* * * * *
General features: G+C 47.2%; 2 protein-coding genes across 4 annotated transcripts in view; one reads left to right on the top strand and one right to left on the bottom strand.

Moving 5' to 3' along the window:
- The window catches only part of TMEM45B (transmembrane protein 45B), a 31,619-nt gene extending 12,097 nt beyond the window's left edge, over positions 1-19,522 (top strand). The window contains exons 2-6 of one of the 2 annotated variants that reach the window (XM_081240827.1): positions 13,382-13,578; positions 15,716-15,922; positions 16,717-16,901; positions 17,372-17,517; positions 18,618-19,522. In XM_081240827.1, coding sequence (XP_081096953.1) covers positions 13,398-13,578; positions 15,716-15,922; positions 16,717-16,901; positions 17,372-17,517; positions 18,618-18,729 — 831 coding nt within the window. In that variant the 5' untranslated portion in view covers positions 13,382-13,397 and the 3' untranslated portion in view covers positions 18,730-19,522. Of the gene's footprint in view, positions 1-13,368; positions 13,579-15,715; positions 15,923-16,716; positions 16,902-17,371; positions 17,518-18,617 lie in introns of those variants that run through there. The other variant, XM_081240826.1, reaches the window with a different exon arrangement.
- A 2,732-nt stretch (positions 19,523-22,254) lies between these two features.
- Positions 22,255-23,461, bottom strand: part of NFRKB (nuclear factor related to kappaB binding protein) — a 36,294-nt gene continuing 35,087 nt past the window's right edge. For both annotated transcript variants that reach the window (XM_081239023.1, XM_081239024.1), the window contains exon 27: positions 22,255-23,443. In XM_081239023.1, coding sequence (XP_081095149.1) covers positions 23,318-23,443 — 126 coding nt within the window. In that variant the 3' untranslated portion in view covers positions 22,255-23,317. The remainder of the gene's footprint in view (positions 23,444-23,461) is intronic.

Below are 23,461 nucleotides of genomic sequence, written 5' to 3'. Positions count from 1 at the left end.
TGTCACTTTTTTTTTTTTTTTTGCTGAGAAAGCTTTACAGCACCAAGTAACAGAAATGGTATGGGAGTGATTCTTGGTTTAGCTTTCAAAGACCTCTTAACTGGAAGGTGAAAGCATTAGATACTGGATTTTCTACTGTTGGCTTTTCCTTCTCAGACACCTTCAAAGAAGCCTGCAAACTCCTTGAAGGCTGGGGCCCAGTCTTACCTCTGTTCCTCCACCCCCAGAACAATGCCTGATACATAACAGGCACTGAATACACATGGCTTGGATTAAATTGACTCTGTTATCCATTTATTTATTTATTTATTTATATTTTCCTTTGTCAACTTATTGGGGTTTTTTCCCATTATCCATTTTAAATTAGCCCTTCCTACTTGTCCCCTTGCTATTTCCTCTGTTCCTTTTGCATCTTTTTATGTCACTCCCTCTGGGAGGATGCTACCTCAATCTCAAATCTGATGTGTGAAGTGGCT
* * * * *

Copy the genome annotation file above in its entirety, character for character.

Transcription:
General features: G+C 47.2%; 2 protein-coding genes across 4 annotated transcripts in view; one reads left to right on the top strand and one right to left on the bottom strand.

Moving 5' to 3' along the window:
- The window catches only part of TMEM45B (transmembrane protein 45B), a 31,619-nt gene extending 12,097 nt beyond the window's left edge, over positions 1-19,522 (top strand). The window contains exons 2-6 of one of the 2 annotated variants that reach the window (XM_081240827.1): positions 13,382-13,578; positions 15,716-15,922; positions 16,717-16,901; positions 17,372-17,517; positions 18,618-19,522. In XM_081240827.1, coding sequence (XP_081096953.1) covers positions 13,398-13,578; positions 15,716-15,922; positions 16,717-16,901; positions 17,372-17,517; positions 18,618-18,729 — 831 coding nt within the window. In that variant the 5' untranslated portion in view covers positions 13,382-13,397 and the 3' untranslated portion in view covers positions 18,730-19,522. Of the gene's footprint in view, positions 1-13,368; positions 13,579-15,715; positions 15,923-16,716; positions 16,902-17,371; positions 17,518-18,617 lie in introns of those variants that run through there. The other variant, XM_081240826.1, reaches the window with a different exon arrangement.
- A 2,732-nt stretch (positions 19,523-22,254) lies between these two features.
- Positions 22,255-23,461, bottom strand: part of NFRKB (nuclear factor related to kappaB binding protein) — a 36,294-nt gene continuing 35,087 nt past the window's right edge. For both annotated transcript variants that reach the window (XM_081239023.1, XM_081239024.1), the window contains exon 27: positions 22,255-23,443. In XM_081239023.1, coding sequence (XP_081095149.1) covers positions 23,318-23,443 — 126 coding nt within the window. In that variant the 3' untranslated portion in view covers positions 22,255-23,317. The remainder of the gene's footprint in view (positions 23,444-23,461) is intronic.

Below are 23,461 nucleotides of genomic sequence, written 5' to 3'. Positions count from 1 at the left end.
TGTCACTTTTTTTTTTTTTTTTGCTGAGAAAGCTTTACAGCACCAAGTAACAGAAATGGTATGGGAGTGATTCTTGGTTTAGCTTTCAAAGACCTCTTAACTGGAAGGTGAAAGCATTAGATACTGGATTTTCTACTGTTGGCTTTTCCTTCTCAGACACCTTCAAAGAAGCCTGCAAACTCCTTGAAGGCTGGGGCCCAGTCTTACCTCTGTTCCTCCACCCCCAGAACAATGCCTGATACATAACAGGCACTGAATACACATGGCTTGGATTAAATTGACTCTGTTATCCATTTATTTATTTATTTATTTATATTTTCCTTTGTCAACTTATTGGGGTTTTTTCCCATTATCCATTTTAAATTAGCCCTTCCTACTTGTCCCCTTGCTATTTCCTCTGTTCCTTTTGCATCTTTTTATGTCACTCCCTCTGGGAGGATGCTACCTCAATCTCAAATCTGATGTGTGAAGTGGCT